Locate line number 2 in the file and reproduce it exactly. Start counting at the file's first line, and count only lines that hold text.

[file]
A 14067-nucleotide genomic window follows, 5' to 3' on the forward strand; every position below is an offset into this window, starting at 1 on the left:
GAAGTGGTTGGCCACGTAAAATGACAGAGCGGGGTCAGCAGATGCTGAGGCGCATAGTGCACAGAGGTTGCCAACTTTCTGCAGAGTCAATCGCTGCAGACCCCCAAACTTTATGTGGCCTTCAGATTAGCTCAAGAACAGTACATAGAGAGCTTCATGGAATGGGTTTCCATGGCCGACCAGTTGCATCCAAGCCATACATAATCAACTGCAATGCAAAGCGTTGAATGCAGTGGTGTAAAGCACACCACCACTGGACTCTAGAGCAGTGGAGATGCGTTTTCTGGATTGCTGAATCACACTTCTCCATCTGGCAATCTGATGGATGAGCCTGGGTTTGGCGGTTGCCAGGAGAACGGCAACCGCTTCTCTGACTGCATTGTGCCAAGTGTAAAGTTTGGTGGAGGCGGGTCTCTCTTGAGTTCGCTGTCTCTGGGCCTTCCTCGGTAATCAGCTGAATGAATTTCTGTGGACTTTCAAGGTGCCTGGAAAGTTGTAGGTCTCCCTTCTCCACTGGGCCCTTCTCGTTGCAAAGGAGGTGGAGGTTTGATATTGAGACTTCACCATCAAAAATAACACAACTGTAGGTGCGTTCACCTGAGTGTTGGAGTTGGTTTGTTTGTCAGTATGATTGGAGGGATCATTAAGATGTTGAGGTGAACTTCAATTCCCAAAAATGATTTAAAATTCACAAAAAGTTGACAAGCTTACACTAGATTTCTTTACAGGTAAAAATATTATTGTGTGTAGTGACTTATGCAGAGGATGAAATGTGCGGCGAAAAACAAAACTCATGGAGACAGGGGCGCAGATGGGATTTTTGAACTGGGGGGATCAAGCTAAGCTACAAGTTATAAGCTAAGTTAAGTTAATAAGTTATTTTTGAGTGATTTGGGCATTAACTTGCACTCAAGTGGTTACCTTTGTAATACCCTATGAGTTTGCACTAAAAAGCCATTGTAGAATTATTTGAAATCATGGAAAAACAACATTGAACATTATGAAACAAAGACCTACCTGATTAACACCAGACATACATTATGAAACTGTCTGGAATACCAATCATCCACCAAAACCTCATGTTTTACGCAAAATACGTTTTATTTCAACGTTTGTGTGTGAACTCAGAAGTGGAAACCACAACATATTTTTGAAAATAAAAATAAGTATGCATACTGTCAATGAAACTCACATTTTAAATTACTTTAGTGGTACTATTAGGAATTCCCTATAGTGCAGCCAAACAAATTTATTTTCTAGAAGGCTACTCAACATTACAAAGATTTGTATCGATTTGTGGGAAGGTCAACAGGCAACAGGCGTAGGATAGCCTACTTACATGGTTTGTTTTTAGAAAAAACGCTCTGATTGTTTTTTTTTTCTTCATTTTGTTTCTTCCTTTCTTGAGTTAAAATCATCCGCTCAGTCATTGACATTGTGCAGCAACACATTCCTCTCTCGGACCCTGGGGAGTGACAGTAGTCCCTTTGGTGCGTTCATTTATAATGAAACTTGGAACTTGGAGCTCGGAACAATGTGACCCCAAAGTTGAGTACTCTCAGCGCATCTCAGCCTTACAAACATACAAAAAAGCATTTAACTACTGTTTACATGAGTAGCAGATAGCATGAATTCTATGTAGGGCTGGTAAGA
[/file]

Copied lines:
GAAGTGGTTGGCCACGTAAAATGACAGAGCGGGGTCAGCAGATGCTGAGGCGCATAGTGCACAGAGGTTGCCAACTTTCTGCAGAGTCAATCGCTGCAGACCCCCAAACTTTATGTGGCCTTCAGATTAGCTCAAGAACAGTACATAGAGAGCTTCATGGAATGGGTTTCCATGGCCGACCAGTTGCATCCAAGCCATACATAATCAACTGCAATGCAAAGCGTTGAATGCAGTGGTGTAAAGCACACCACCACTGGACTCTAGAGCAGTGGAGATGCGTTTTCTGGATTGCTGAATCACACTTCTCCATCTGGCAATCTGATGGATGAGCCTGGGTTTGGCGGTTGCCAGGAGAACGGCAACCGCTTCTCTGACTGCATTGTGCCAAGTGTAAAGTTTGGTGGAGGCGGGTCTCTCTTGAGTTCGCTGTCTCTGGGCCTTCCTCGGTAATCAGCTGAATGAATTTCTGTGGACTTTCAAGGTGCCTGGAAAGTTGTAGGTCTCCCTTCTCCACTGGGCCCTTCTCGTTGCAAAGGAGGTGGAGGTTTGATATTGAGACTTCACCATCAAAAATAACACAACTGTAGGTGCGTTCACCTGAGTGTTGGAGTTGGTTTGTTTGTCAGTATGATTGGAGGGATCATTAAGATGTTGAGGTGAACTTCAATTCCCAAAAATGATTTAAAATTCACAAAAAGTTGACAAGCTTACACTAGATTTCTTTACAGGTAAAAATATTATTGTGTGTAGTGACTTATGCAGAGGATGAAATGTGCGGCGAAAAACAAAACTCATGGAGACAGGGGCGCAGATGGGATTTTTGAACTGGGGGGATCAAGCTAAGCTACAAGTTATAAGCTAAGTTAAGTTAATAAGTTATTTTTGAGTGATTTGGGCATTAACTTGCACTCAAGTGGTTACCTTTGTAATACCCTATGAGTTTGCACTAAAAAGCCATTGTAGAATTATTTGAAATCATGGAAAAACAACATTGAACATTATGAAACAAAGACCTACCTGATTAACACCAGACATACATTATGAAACTGTCTGGAATACCAATCATCCACCAAAACCTCATGTTTTACGCAAAATACGTTTTATTTCAACGTTTGTGTGTGAACTCAGAAGTGGAAACCACAACATATTTTTGAAAATAAAAATAAGTATGCATACTGTCAATGAAACTCACATTTTAAATTACTTTAGTGGTACTATTAGGAATTCCCTATAGTGCAGCCAAACAAATTTATTTTCTAGAAGGCTACTCAACATTACAAAGATTTGTATCGATTTGTGGGAAGGTCAACAGGCAACAGGCGTAGGATAGCCTACTTACATGGTTTGTTTTTAGAAAAAACGCTCTGATTGTTTTTTTTTTCTTCATTTTGTTTCTTCCTTTCTTGAGTTAAAATCATCCGCTCAGTCATTGACATTGTGCAGCAACACATTCCTCTCTCGGACCCTGGGGAGTGACAGTAGTCCCTTTGGTGCGTTCATTTATAATGAAACTTGGAACTTGGAGCTCGGAACAATGTGACCCCAAAGTTGAGTACTCTCAGCGCATCTCAGCCTTACAAACATACAAAAAAGCATTTAACTACTGTTTACATGAGTAGCAGATAGCATGAATTCTATGTAGGGCTGGTAAGA